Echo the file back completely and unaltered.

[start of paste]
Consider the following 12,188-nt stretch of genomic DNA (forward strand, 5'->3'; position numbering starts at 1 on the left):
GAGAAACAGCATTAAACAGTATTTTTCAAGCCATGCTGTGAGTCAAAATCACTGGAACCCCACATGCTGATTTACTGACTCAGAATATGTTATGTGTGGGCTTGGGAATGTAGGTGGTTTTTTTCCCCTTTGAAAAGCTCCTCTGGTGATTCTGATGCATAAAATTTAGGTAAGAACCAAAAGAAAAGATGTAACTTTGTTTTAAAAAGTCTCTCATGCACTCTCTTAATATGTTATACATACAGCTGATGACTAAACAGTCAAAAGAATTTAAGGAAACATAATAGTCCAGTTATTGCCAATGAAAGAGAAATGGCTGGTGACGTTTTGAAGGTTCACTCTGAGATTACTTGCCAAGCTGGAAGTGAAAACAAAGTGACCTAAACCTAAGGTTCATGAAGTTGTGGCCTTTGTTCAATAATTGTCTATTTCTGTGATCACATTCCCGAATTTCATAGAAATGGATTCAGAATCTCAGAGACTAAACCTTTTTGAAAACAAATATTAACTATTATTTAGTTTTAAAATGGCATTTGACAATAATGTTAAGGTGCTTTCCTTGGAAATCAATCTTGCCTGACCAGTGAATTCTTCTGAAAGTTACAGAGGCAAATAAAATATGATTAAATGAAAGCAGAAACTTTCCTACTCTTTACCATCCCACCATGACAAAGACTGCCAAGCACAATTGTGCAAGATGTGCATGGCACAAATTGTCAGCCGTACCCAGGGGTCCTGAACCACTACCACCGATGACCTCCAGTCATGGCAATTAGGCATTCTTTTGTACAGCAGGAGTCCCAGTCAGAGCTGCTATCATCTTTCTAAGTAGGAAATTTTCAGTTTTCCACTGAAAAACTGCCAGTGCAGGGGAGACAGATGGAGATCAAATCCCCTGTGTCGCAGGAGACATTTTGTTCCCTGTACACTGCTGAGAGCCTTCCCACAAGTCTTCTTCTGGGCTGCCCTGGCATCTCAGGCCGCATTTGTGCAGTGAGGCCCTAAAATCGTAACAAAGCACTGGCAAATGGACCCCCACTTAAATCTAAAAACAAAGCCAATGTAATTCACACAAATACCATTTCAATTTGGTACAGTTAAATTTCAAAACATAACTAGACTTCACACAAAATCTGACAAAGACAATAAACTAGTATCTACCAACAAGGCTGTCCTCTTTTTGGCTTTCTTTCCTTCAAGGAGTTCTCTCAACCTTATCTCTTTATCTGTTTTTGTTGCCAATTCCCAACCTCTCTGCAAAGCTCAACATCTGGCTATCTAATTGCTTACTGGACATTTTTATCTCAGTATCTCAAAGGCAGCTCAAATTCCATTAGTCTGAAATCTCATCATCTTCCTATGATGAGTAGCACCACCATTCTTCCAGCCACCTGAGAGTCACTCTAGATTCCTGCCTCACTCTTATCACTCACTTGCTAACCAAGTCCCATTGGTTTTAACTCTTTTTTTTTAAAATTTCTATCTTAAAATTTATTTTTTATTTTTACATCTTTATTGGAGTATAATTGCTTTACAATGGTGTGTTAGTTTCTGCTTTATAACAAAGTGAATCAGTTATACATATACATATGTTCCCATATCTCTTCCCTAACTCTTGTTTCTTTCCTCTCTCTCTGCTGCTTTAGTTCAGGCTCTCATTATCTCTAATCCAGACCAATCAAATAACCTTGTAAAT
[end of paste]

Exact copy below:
Consider the following 12,188-nt stretch of genomic DNA (forward strand, 5'->3'; position numbering starts at 1 on the left):
GAGAAACAGCATTAAACAGTATTTTTCAAGCCATGCTGTGAGTCAAAATCACTGGAACCCCACATGCTGATTTACTGACTCAGAATATGTTATGTGTGGGCTTGGGAATGTAGGTGGTTTTTTTCCCCTTTGAAAAGCTCCTCTGGTGATTCTGATGCATAAAATTTAGGTAAGAACCAAAAGAAAAGATGTAACTTTGTTTTAAAAAGTCTCTCATGCACTCTCTTAATATGTTATACATACAGCTGATGACTAAACAGTCAAAAGAATTTAAGGAAACATAATAGTCCAGTTATTGCCAATGAAAGAGAAATGGCTGGTGACGTTTTGAAGGTTCACTCTGAGATTACTTGCCAAGCTGGAAGTGAAAACAAAGTGACCTAAACCTAAGGTTCATGAAGTTGTGGCCTTTGTTCAATAATTGTCTATTTCTGTGATCACATTCCCGAATTTCATAGAAATGGATTCAGAATCTCAGAGACTAAACCTTTTTGAAAACAAATATTAACTATTATTTAGTTTTAAAATGGCATTTGACAATAATGTTAAGGTGCTTTCCTTGGAAATCAATCTTGCCTGACCAGTGAATTCTTCTGAAAGTTACAGAGGCAAATAAAATATGATTAAATGAAAGCAGAAACTTTCCTACTCTTTACCATCCCACCATGACAAAGACTGCCAAGCACAATTGTGCAAGATGTGCATGGCACAAATTGTCAGCCGTACCCAGGGGTCCTGAACCACTACCACCGATGACCTCCAGTCATGGCAATTAGGCATTCTTTTGTACAGCAGGAGTCCCAGTCAGAGCTGCTATCATCTTTCTAAGTAGGAAATTTTCAGTTTTCCACTGAAAAACTGCCAGTGCAGGGGAGACAGATGGAGATCAAATCCCCTGTGTCGCAGGAGACATTTTGTTCCCTGTACACTGCTGAGAGCCTTCCCACAAGTCTTCTTCTGGGCTGCCCTGGCATCTCAGGCCGCATTTGTGCAGTGAGGCCCTAAAATCGTAACAAAGCACTGGCAAATGGACCCCCACTTAAATCTAAAAACAAAGCCAATGTAATTCACACAAATACCATTTCAATTTGGTACAGTTAAATTTCAAAACATAACTAGACTTCACACAAAATCTGACAAAGACAATAAACTAGTATCTACCAACAAGGCTGTCCTCTTTTTGGCTTTCTTTCCTTCAAGGAGTTCTCTCAACCTTATCTCTTTATCTGTTTTTGTTGCCAATTCCCAACCTCTCTGCAAAGCTCAACATCTGGCTATCTAATTGCTTACTGGACATTTTTATCTCAGTATCTCAAAGGCAGCTCAAATTCCATTAGTCTGAAATCTCATCATCTTCCTATGATGAGTAGCACCACCATTCTTCCAGCCACCTGAGAGTCACTCTAGATTCCTGCCTCACTCTTATCACTCACTTGCTAACCAAGTCCCATTGGTTTTAACTCTTTTTTTTTAAAATTTCTATCTTAAAATTTATTTTTTATTTTTACATCTTTATTGGAGTATAATTGCTTTACAATGGTGTGTTAGTTTCTGCTTTATAACAAAGTGAATCAGTTATACATATACATATGTTCCCATATCTCTTCCCTAACTCTTGTTTCTTTCCTCTCTCTCTGCTGCTTTAGTTCAGGCTCTCATTATCTCTAATCCAGACCAATCAAATAACCTTGTAAAT